An Evaluation of Museums in Turkey During the Pandemic (Meltem Yaşdağ, Turkey, ITP 2011)

Written by Meltem Yaşdağ, Culture and Tourism Expert, Ministry of Culture and Tourism, Ankara

Various measures have been taken and bans have been implemented in Turkey since March 2020 to reduce the effects of the global pandemic. In order to stop the spread of the virus, schools and public spaces have been closed and a curfew has been declared in Turkey, as in other countries, in the last two years. The most challenging problem for society during these measures was that people had to continue their education and business life using the internet and digital platforms. Of course, while the basic dynamics of life are continued virtually, places such as museums, cinemas, theatres, libraries, restaurants and cafes, which are important places of social life, have also been affected by this process.

Museums have been at the forefront of the cultural institutions affected during the global pandemic. Museum studies in Turkey, which started with the compulsory closing of museums to their visitors and changed shape with new applications, put technology, internet and social media at the center of their studies.  For this reason, the main purpose of these activities in the process followed is that museums continue their virtual museum studies in line with their technical and economic possibilities, and perhaps they have created the opportunity to reach more people than ever before, even at their homes.

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Digital exhibitions focus on information and images, which started simultaneously with different countries of the world, became functional in Turkish museums during this period. For this, museums have shared with tags on their social media accounts. In addition to museums, some non-governmental organisations, associations, and universities that continue their work on museology have also held live broadcasts, webinars, seminars, workshops, conferences, and conversations with subject experts either through social media accounts or via online video conference systems. In these webinars, conversations, workshops and conferences held with museums, NGOs, universities and associations on social media accounts such as Instagram, Facebook, Twitter, Youtube, held during the global pandemic, the focus was on the general title of global epidemic and museums.

In addition, the effects of the global epidemic on museums and museology studies; Discussions were held on issues such as individual, social and institutional problems (psychological, cultural, economic, etc.) and solution suggestions, and possible changes in the field of museums and museology in the future. All of these studies are the result of efforts to continue museum studies, to strengthen the museum-society relationship, to promote museums, to educate individuals to ensure the sustainability of museums, to increase their awareness levels, to have a good time, to develop methods of using technology in order to provide financial resources, in short, to protect the future of museums.

Screenshot of virtual tour of a museum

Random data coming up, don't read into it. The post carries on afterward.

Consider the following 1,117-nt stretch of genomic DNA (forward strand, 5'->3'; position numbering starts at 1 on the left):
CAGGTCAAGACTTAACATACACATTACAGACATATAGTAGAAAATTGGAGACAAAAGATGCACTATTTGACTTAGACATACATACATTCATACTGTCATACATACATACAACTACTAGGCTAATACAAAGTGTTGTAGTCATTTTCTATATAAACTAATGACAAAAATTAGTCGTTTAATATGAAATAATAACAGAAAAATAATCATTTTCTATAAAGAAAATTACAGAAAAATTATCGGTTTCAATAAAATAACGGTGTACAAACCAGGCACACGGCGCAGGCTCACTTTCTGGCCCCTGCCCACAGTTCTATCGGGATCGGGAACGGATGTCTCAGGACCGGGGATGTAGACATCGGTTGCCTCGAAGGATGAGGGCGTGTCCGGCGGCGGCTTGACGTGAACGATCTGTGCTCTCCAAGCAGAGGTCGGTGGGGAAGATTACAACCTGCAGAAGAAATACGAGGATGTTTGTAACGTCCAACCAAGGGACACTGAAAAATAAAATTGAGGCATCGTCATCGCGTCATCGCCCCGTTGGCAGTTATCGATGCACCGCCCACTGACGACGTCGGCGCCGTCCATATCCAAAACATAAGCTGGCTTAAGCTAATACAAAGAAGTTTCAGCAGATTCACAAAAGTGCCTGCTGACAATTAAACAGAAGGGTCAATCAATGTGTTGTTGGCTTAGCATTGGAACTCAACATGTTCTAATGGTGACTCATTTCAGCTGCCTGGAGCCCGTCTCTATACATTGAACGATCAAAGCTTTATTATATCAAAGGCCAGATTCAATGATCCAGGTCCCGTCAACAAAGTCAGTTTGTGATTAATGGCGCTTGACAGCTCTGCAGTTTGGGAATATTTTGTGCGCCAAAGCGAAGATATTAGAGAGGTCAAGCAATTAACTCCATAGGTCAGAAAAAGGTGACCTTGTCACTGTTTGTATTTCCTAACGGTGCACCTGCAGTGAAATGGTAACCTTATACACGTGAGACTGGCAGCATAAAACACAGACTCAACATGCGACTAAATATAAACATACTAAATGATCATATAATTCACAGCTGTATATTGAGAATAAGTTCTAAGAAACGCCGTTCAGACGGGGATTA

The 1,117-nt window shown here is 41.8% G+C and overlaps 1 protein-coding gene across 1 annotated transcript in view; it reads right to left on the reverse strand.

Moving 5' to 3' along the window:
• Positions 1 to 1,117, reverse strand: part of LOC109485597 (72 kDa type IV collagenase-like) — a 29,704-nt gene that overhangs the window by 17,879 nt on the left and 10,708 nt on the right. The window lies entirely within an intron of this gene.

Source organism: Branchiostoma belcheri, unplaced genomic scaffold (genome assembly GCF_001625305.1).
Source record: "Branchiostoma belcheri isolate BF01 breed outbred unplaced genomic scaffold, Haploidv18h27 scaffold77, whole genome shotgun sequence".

Antalya Museum/Child Lounge from

At the end of all virtual workshops and webinars, the following emerged: The biggest impact of the current process on the state of museums in the future is the necessity to train technical and competent staff equipped with digital knowledge, who can follow the innovations in accordance with the rapidly changing nature of technology, apply this information to museum studies. This need makes the importance and value of interdisciplinary studies much more palpable. The necessity of training museum staff currently working in the museum in this sense has revealed that museums, one of the main functions of which is education, should carry out more comprehensive studies not only to educate the public and the young generation, but also to train their own staff.

One of the important details that emerged is the need to digitise the objects and exhibits in the museum and make them displayable in the virtual environment. In addition to the problem of raising competent personnel who can achieve this, the necessity of creating a digital archive and protecting it against possible digital thefts, and how to ensure the reliability of this archive are important issues to be considered. The economic problems that have emerged and will continue to emerge during this difficult period should not be ignored. Although they are non-profit institutions, museums must have an economic income in order to survive and ensure their sustainability. With the entrance fees paid by the visitors, the souvenirs they buy from the museum, the café-restaurant services within the museum, the museums that create financial resources will host fewer visitors after this process, and new virtual financial resources (e.g. online shopping) will be used again by using technology.

Screenshot of a virtual tour of a museum gallery
Efes Museum from

The museums of Turkey, who survived a difficult age, actually joined the practices of the digital age simultaneously with the world museums. During the pandemic, 33 Turkish museums hosted visitors virtually at, and a record was broken in these visits. During this period, more than 11 million people were among the virtual museums, Göbeklitepe, the War of Independence Museum, the Ephesus Ruins, the Troy Museum and the Anatolian Civilizations Museum were the places that hosted the most visitors. Returning to the routines of today’s business seems to have increased the medium and long-term goals required for “sustainability” for long-term designs.